U.S. stocks opened lower on Friday despite positive economic data as weak Amazon earnings and concerns over continued unrest in Ukraine and Gaza weighed on markets.
Amazon shares dropped more than 10 percent in early trading, on track for its worst day since October 2011 and accounting for 95 percent of losses on the Nasdaq 100. On the Dow, Visa fell more than 4 percent on its lowered full-year revenue forecast. The combined losses have contributed to about a third of the declines on the S&P 500.
“You get these one-off events that spook investors a bit,” said Alan Skrainka, chief investment officer at Cornerstone Wealth Management. “We’ve been pretty hesitant to make new commitments at these levels. It’s been three years since we’ve had any kind of correction and a pause at this point would be perfectly natural.”
Orders for long-lasting U.S. manufactured goods rose more than expected in June, pointing to momentum in the economy at the end of the second quarter.
“The markets are looking a bit tired,” said Peter Cardillo, chief market economist at Rockwell Global Capital. “We’re headed to a very busy weak of economic data,”
Overall earnings reports for the season have been positive, but Amazon posted a second-quarter loss of 27 cents a share, sharply missing expectations for a loss of 15 cents a share. The company posted sales of $19.34 billion, matching forecasts. The online retailer’s first smartphone, the Fire phone, becomes available today.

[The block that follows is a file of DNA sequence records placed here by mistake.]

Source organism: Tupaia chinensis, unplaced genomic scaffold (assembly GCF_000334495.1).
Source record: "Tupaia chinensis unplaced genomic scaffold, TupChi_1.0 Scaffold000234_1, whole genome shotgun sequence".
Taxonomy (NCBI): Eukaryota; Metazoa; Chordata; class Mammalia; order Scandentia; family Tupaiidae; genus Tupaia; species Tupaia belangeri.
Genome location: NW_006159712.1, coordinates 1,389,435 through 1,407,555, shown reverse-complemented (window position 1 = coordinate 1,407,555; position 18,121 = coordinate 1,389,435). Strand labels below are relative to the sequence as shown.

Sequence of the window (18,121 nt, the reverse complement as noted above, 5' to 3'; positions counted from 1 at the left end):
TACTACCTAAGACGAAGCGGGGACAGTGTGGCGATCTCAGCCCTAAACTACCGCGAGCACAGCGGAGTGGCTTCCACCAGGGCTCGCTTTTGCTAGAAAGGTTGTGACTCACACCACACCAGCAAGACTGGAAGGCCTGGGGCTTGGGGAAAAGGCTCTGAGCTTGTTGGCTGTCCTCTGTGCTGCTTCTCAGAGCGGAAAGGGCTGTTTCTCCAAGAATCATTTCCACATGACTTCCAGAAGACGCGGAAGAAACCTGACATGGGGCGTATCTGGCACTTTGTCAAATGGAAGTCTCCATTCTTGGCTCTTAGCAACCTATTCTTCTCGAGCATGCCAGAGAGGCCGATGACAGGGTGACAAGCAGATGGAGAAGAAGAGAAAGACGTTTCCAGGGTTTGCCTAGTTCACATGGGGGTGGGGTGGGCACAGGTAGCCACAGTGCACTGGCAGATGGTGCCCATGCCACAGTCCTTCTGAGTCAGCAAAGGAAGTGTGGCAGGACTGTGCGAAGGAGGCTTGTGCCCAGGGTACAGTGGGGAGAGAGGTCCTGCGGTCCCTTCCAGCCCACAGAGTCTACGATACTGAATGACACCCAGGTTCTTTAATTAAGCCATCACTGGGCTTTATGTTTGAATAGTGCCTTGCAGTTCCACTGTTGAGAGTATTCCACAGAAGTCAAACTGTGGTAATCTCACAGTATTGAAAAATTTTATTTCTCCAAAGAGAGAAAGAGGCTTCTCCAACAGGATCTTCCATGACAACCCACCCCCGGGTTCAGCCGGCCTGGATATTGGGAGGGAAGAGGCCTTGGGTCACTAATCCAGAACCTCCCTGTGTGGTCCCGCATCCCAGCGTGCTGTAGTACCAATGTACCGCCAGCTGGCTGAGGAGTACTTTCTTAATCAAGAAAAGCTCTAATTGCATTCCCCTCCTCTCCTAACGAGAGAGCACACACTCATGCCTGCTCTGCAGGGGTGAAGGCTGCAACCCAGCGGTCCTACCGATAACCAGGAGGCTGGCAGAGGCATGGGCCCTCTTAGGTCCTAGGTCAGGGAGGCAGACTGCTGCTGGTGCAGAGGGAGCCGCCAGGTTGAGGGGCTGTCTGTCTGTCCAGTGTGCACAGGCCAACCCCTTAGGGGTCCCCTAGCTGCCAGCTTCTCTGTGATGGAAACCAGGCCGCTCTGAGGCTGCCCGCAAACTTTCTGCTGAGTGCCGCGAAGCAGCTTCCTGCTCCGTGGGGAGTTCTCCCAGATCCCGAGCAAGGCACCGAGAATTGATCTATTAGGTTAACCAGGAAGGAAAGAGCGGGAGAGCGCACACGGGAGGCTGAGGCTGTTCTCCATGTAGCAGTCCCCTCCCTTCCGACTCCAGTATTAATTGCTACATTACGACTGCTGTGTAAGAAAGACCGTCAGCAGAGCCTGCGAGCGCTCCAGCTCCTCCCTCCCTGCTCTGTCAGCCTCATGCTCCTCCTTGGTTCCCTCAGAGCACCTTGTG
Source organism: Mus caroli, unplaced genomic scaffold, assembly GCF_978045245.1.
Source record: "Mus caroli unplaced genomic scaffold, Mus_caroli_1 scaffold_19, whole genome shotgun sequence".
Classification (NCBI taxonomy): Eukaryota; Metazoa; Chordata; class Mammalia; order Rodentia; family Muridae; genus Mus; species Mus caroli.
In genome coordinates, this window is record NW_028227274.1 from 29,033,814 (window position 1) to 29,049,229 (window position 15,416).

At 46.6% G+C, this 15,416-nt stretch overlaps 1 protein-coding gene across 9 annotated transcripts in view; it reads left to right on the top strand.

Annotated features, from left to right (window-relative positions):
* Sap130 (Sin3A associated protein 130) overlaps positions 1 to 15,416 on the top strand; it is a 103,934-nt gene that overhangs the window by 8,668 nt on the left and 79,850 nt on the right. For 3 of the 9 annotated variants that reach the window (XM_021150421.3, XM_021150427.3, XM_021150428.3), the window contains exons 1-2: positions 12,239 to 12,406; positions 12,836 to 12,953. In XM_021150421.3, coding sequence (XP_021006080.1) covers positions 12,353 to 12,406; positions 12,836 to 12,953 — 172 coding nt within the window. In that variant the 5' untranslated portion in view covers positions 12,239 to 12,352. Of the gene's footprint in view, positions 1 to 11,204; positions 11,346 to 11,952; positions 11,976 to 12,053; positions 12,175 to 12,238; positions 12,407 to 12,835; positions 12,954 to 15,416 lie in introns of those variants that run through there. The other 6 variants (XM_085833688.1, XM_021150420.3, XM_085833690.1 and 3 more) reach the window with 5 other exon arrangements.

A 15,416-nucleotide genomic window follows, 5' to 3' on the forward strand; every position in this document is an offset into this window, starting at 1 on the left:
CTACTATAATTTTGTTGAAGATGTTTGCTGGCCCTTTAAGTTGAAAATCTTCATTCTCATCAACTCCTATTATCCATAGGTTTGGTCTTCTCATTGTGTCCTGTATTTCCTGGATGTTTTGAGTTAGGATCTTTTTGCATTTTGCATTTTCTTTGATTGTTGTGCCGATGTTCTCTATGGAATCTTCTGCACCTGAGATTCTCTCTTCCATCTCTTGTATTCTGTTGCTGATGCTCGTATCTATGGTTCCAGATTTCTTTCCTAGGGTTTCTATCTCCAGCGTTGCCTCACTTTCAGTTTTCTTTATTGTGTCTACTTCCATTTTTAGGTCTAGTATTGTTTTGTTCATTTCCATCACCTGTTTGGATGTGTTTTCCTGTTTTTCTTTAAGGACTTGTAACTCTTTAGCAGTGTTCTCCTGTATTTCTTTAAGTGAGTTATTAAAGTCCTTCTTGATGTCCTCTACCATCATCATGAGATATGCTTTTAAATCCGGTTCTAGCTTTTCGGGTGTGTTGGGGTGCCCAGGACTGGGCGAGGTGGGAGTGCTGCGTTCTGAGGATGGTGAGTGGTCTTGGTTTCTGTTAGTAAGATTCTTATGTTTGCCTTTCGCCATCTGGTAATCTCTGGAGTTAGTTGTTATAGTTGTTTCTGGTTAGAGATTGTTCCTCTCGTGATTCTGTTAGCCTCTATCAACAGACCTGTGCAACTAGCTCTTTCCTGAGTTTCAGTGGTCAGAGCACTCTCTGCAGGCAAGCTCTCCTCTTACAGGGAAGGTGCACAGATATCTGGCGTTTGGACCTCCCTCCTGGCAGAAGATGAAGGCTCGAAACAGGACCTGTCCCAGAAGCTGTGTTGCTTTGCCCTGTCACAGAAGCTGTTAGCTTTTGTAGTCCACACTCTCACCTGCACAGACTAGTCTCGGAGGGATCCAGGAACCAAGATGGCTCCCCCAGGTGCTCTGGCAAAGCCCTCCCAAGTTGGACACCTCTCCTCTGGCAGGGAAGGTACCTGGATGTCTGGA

In the Middle East, authorities in Gaza reported that 15 people were killed on Thursday after Israeli forces shelled a shelter at a United Nations (UN)-run school, bringing the civilian death toll above 800. The UN warned that Israel may have committed war crimes in its near three-week offensive in Gaza.
The European Union is mulling measures to curb Russia access to the capital markets, after the downing of the Malaysia Airlines passenger jet over eastern Ukraine last week. Adding to tensions, Ukrainian Prime Minister Arseniy Yatsenyuk announced his resignation on Thursday, after two parties pulled out of the governing coalition.
The Dow Jones Industrial Average fell more than 100 points in the open, or 0.65 percent, at 16,972.34, weighed by Visa. The index has alternated between gains and losses for eight straight weeks, a pattern not seen since June 2008.
The S&P 500 fell more than 7 points, or 0.38 percent, at 1,980.53, with Consumer Discretionary the greatest laggard, and Telecommunications and Materials the only gainers among the 10 sectors. On Thursday, the S&P 500 edged higher to close at its 27th record for the year.
The Nasdaq dropped more than 25 points, or 0.58 percent to 4,445.55.
For every two decliners, one gained on the New York Stock Exchange, with an exchange volume of more than 68 million and a composite volume of more than 230 million at 9:48 a.m. ET.
—By CNBC’s Evelyn Cheng. Reuters contributed to this report.